Many boomers expect to stay put after they retire, poll finds
WASHINGTON -- As baby boomers look ahead to retirement, they would prefer a home that is affordable, accessible to medical care and close to family. But an Associated Press-LifeGoesStrong.com poll finds that amid a shaky economy, few think it's likely they'll move in retirement.
Shelley Wernholm, 47, a single mother of two who works for a health insurance company in Cleveland, said she wanted to retire and move to a new home by 60. But her pension was eliminated five years ago, her personal investments tanked during the recession, and her home of 21 years has lost more than half of its value.
"I was hoping I'd be moving to a beach somewhere, anywhere, preferably a warm one," Wernholm said. "But I'm not moving. I can't. It's hard to remain optimistic."
The 77 million-strong generation born between 1946 and 1964 is increasingly worried about retirement and their finances amid the economic crisis of the past three years.
Just 9 percent say they are strongly convinced they will be able to live comfortably in retirement.
Overall, about 6 in 10 baby boomers say their workplace retirement plans, personal investments or real estate lost value during the economic downturn. Of this group, 53 percent say they will have to delay retirement because their nest eggs shrank.
Financial experts say those losses, including home prices that have dropped by a third nationwide over the past four years, have left boomers anxious about moving and selling their homes.
"There's a mistrust of the real estate market that we didn't have before," said Barbara Corcoran, a New York-based real estate consultant. "There's a concern about whether people will get money out of their house. They envision the home as a problem, not an asset, and this unshakable belief in homes as a tool for retirement has been shaken to the core."
Fifty-two percent of boomers say they are unlikely to move someplace new in retirement, unchanged from March. And 4 in 10 say they are very likely to stay in their current home throughout all of their retirement.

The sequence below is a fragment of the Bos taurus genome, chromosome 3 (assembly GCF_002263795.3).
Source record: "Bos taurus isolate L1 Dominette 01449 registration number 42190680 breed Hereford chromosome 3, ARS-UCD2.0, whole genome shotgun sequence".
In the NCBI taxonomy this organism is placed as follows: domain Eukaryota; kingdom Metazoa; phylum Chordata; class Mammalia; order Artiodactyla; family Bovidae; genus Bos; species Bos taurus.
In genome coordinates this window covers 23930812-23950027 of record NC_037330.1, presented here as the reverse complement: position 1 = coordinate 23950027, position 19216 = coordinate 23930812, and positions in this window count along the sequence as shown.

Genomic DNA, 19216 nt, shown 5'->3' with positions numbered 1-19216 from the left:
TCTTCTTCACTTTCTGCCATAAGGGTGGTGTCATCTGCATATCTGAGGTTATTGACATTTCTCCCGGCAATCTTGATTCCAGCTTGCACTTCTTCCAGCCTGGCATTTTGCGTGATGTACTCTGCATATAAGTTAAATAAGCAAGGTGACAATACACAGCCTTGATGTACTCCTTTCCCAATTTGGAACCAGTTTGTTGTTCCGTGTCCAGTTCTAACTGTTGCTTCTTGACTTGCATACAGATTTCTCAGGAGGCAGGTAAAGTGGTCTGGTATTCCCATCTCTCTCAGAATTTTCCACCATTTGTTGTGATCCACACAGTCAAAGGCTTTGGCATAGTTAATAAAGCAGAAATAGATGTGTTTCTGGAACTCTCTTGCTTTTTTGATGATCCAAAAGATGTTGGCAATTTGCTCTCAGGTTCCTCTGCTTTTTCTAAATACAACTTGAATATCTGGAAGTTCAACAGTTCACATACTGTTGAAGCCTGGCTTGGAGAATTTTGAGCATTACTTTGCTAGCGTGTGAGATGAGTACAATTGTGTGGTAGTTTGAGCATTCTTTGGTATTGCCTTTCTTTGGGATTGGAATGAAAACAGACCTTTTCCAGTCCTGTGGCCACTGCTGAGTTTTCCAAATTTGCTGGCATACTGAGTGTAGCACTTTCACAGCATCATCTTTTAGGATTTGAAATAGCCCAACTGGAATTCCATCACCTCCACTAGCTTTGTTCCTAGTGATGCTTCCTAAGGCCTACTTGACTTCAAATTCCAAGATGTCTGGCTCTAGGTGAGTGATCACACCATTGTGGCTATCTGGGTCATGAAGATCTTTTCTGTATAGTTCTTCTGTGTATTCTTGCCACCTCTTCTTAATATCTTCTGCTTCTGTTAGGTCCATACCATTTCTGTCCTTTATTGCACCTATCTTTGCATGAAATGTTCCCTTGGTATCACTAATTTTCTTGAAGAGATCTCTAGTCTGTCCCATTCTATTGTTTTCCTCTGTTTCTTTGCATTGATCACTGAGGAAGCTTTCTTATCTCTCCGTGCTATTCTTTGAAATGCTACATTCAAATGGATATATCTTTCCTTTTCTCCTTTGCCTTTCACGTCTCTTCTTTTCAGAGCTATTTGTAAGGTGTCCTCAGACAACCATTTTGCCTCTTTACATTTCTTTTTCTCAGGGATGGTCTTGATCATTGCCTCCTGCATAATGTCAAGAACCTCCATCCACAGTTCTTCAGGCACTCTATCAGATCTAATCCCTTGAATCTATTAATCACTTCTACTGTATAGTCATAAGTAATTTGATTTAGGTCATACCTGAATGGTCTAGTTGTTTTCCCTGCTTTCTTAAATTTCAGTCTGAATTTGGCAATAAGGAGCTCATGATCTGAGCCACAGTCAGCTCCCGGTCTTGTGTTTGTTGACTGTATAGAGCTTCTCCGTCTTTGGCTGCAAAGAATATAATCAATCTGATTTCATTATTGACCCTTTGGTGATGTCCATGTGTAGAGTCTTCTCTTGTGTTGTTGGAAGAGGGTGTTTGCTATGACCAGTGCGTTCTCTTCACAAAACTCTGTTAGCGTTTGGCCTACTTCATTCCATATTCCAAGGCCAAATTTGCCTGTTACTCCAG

Older baby boomers are more apt to say they are settled in for their golden years; 48 percent say it's extremely or very likely they will stay in the home they live in now throughout their retirement, compared with 35 percent among younger boomers. The same is true of those who have lived in their current home for 20 or more years.
Midwestern and rural baby boomers also are more inclined to stay put.
Not surprisingly, higher-earning boomers who make more than $100,000 a year are more likely to buy a new home during retirement.
Boomers are more deeply attuned to their retirement years than other age groups, and many say they will keep working during retirement. A total of 73 percent of those polled said they would keep working, compared with 67 percent in March, a bigger percentage than any other generation.
Sherry Wise, 53, an agricultural economist in Lorton, Va., a suburb of Washington, said she is worried she will have to work well into her 60s and beyond in order to continue paying her mortgage, keep up an investment property in New Mexico and look after her two daughters.
"The one thing I know is that you can't count on anything anymore. This economy has gotten so screwed up," Wise said. "We're just going to try to earn as much money as possible."
The AP-LifeGoesStrong.com poll was conducted Oct. 5-12 by Knowledge Networks of Palo Alto, Calif. The poll involved online interviews with 1,095 people born between 1946 and 1964, as well as companion interviews with an additional 315 adults of other age groups. The margin of sampling error for baby boomers was plus or minus 3.6 percentage points.
Knowledge Networks used traditional telephone and mail sampling methods to randomly recruit respondents. People selected who had no Internet access were given it for free.